U Bolts

U Bolts are being made of Threaded Rod having proportionately equal threads on each size in U form...................>>>>>>>>>>>>>

Bolts have been defined as headed fasteners having external threads that meet an exacting, uniform bolt thread specification (such as M, MJ, UN, UNR, and UNJ) such that they can accept a non tapered nut. Screws are then defined as headed, externally-threaded fasteners that do not meet the above definition of bolts.

In common usage, the distinctions are that screws are generally smaller than bolts, and that screws are generally tapered and bolts are not. These distinctions are not rigorous. The problem in definitions arises because both bolt and screw were older words in wide use. The bolt that locks doors and the bolt fired by crossbows and the screw of Archimedes and the screw gimlet (like a corkscrew) preceded the fasteners of the same names.

Coach Bolts

Coach Screws are being having very sharp point for self drilling but they can not be self tapping screws. These Coach Screws may have Hex Head or Square Head as per customer requirement. Coach Screws are being generally used at wooden walls since it have a very sharp point to be gripped with the wall.

Lag Bolts

Similar to a wood screw except that it is generally much larger running to lengths up to 15 inches (381 mm) with diameters from ¼" to ½" (6.4–12.25 mm) in commonly available (hardware store) sizes (not counting larger mining and civil engineering lags and lag bolts) and it generally has a hexagonal head drive head. Lag bolts are designed for securely fastening heavy timbers (post and beams, timber railway trestles and bridges) to one another, or to fasten wood to masonry or concrete.
Lag bolts are usually used with an expanding insert called a lag in masonry or concrete walls, the lag manufactured with a hard metal jacket that bites into the sides of the drilled hole, and the inner metal in the lag being a softer alloy of lead, or zinc amalgamated with soft iron. The coarse thread of a lag bolt and lag mesh and deform slightly making a secure near water tight

Socket Head Cap Bolts

Also known as a socket head cap screw, socket screw or Allen bolt, this is a type of cap screw with a hexagonal recessed drive. The most common types in use have a cylindrical head whose diameter is nominally 1.5 times (1960 series design) that of the screw shank (major) diameter. Counter bored holes in parts allow the screw head to be flush with the surface or recessed. Other head designs include button head and flat head, the latter designed to be seated into countersunk holes. A hex key (sometimes referred to as an Allen wrench or Allen key) or hex driver is required to tighten or loosen a socket screw. Socket screws are commonly used in assemblies that do not provide sufficient clearance for a conventional wrench or socket.

Machine Screw Bolts

Generally a smaller fastener (less than 1/4 inch in diameter) threaded the entire length of its shaft that usually has a recessed drive type (slotted, Phillips, etc.). Machine screws are also made with socket heads (see above), in which case they may be referred to as socket head machine screws.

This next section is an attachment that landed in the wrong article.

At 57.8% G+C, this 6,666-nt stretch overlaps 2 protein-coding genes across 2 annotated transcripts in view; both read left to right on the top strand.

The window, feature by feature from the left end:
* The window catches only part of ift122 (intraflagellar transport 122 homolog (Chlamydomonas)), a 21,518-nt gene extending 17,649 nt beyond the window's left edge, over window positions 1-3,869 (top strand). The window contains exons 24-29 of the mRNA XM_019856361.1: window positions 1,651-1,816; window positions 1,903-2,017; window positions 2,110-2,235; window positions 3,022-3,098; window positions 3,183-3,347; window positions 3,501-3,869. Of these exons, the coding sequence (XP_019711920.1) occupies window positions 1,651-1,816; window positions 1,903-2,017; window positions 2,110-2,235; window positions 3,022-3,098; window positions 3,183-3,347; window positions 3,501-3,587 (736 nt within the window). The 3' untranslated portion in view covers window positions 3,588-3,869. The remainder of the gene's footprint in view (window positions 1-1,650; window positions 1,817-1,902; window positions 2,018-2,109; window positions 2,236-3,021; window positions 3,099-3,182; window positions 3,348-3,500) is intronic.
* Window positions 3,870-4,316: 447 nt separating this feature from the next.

Eye Bolt

A bolt with a looped head.

Toggle Bolt

A bolt with a special nut known as a wing. It is designed to be used where there is no access to side of the material where the nut is located. Usually the wing is spring loaded and expands after being inserted into the hole.

Carriage Bolt

Has a domed or countersunk head, and the shaft is topped by a short square section under the head. The square section grips into the part being fixed (typically wood), preventing the bolt from turning when the nut is tightened. A rib neck carriage bolt has several longitudinal ribs instead of the square section, to grip into a metal part being fixed.

Tension control Bolt (TC bolt)

Heavy duty bolt used in steel frame construction. The head is usually domed and is not designed to be driven. The end of the shaft has a spline on it which is engaged by a special power wrench which prevents the bolt from turning while the nut is tightened. When the appropriate torque is reached the spline shears off.

Plow Bolt

A bolt similar to a carriage bolt, except the head is flat or concave. There are many variations, with some not using a square base, but rather a key, a locking slot, or other means. The recess in the mating part must be designed to accept the particular plow bolt.

Differentiation between bolt and screw A carriage bolt with square nut

A bolt is an externally threaded fastener designed for insertion through holes in assembled parts, and is normally intended to be tightened or released by torquing a nut while a screw is an externally threaded fastener capable of being inserted into holes in assembled parts, of mating with a preformed internal thread or forming its own thread, and of being tightened or released by torquing the head. An externally threaded fastener which is prevented from being turned during assembly and which can be tightened or released only by torquing a nut is a bolt. (Example: round head bolts, track bolts, plow bolts.) An externally threaded fastener that has thread form which prohibits assembly with a nut having a straight thread of multiple pitch length is a screw. (Example: wood screws, tapping screws.)

This distinction is consistent with ASME B18.2.1 and some dictionary definitions for screw and bolt.

The issue of what is a screw and what is a bolt is not completely resolved with Machinery's Handbook distinction, however, because of confounding terms, the ambiguous nature of some parts of the distinction and usage variations. Some of these issues are discussed below:


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Countries where we can supply Bolts